Support the Café
Search our site

Small but steady push back on Vatican stance on women clergy

Small but steady push back on Vatican stance on women clergy

In spite of a clear policy that women’s ordination is not to be considered, and those entertaining the idea face stiff sanctions, there are still regular acts of defiance by Roman Catholic clergy who support the idea.


The New York Times points out today on the front page that there have been recent incidents in the US where more than 150 priests signed a letter in support of a fellow priest who participated directly in a woman’s ordination into the priesthood. In Austria 300 priests and deacons have supported a manifesto in support of woman’s ordination. And in Australia the National Council of priests came out in strong support of a bishop who was removed for simply speaking about the possibility of woman’s ordination as possible response to the rising crisis caused by a lack of priests.

“While these disparate acts hardly amount to a clerical uprising and are unlikely to result in change, church scholars note that for the first time in years, groups of priests in several countries are standing with those who are challenging the church to rethink the all-male celibate priesthood.

The Vatican has declared that the issue of women’s ordination is not open for discussion. But priests are on the front line of the clergy shortage — stretched thin and serving multiple parishes — and in part, this is what is driving some of them to speak.

“They are saying, ‘We don’t have enough priests, we’re closing down parishes,’ ” said David J. O’Brien, who holds an endowed chair in faith and culture at the University of Dayton, a Marianist Catholic college. “It’s a sign that the pastoral needs are sufficiently grave now that priests are speaking up and saying, ‘Wait a minute, you can’t just ignore the pastoral consequences of the things you do and say at the top.’ ””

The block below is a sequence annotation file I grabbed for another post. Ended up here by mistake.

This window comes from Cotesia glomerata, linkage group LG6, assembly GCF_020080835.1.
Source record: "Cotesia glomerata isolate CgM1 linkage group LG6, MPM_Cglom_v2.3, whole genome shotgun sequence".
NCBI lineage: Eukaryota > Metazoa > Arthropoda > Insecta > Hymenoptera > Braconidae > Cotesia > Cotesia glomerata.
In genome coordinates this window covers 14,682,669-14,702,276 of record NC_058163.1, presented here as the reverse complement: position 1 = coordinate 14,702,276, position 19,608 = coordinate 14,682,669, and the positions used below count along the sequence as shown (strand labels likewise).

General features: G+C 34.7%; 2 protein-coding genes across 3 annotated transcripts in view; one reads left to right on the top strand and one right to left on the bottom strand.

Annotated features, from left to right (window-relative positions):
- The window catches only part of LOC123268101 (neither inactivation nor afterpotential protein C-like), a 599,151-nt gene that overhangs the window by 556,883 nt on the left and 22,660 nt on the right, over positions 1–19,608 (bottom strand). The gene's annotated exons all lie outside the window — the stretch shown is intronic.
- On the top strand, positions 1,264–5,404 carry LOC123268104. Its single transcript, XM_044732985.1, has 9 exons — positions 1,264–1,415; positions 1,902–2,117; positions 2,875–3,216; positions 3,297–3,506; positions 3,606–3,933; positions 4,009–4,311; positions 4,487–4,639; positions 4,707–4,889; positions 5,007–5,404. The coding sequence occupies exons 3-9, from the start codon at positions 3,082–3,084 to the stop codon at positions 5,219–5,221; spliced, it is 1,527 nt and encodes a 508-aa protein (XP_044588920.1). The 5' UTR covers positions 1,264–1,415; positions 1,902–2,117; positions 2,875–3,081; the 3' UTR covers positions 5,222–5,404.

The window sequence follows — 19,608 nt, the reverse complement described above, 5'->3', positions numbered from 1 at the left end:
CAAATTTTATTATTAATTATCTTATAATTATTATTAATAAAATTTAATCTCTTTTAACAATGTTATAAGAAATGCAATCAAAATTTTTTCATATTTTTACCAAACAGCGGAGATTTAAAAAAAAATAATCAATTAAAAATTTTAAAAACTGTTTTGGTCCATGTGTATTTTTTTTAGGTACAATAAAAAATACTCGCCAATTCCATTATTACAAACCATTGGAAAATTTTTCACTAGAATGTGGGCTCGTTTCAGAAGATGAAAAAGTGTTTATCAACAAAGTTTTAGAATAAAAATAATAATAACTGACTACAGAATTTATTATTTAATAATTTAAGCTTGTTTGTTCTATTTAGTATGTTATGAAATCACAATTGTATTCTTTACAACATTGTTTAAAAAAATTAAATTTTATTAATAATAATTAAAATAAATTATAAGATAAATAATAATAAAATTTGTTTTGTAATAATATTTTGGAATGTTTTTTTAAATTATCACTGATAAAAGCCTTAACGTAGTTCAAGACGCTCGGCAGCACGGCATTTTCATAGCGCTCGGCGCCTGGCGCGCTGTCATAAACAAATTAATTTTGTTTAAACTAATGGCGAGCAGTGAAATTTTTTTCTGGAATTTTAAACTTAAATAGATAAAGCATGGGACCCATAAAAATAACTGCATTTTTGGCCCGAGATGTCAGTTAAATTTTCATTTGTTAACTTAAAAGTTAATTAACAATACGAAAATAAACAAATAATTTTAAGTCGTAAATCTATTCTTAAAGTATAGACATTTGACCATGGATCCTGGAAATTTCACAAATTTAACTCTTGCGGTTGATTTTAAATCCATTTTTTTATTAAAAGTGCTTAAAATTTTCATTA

More here.

None of these small signs of defiance have gone unnoticed by the Vatican. There are ongoing investigations in Australia and likely in the US into the actions of the clergy in question. And it has been the policy that anyone participating in a service that ordains women into the Roman Catholic priesthood faces almost immediate excommunication.

And yet the push back continues.

Facebooktwitterpinterestlinkedinmail

Café Comments?

Our comment policy requires that you use your real first and last names and provide an email address (your email will not be published). Comments that use non-PG rated language, include personal attacks, that are not provable as fact or that we deem in any way to be counter to our mission of fostering respectful dialogue will not be posted.

Facebooktwitterrss
Support the Café
Past Posts
2020_012
2020_013_B
2020_013_A

The Episcopal Café seeks to be an independent voice, reporting and reflecting on the Episcopal Church and the Anglican tradition.  The Café is not a platform of advocacy, but it does aim to tell the story of the church from the perspective of Progressive Christianity.  Our collective sympathy, as the Café, lies with the project of widening the circle of inclusion within the church and empowering all the baptized for the role to which they have been called as followers of Christ.

The opinions expressed at the Café are those of individual contributors, and, unless otherwise noted, should not be interpreted as official statements of a parish, diocese or other organization. The art and articles that appear here remain the property of their creators.

All Content  © 2017 Episcopal Café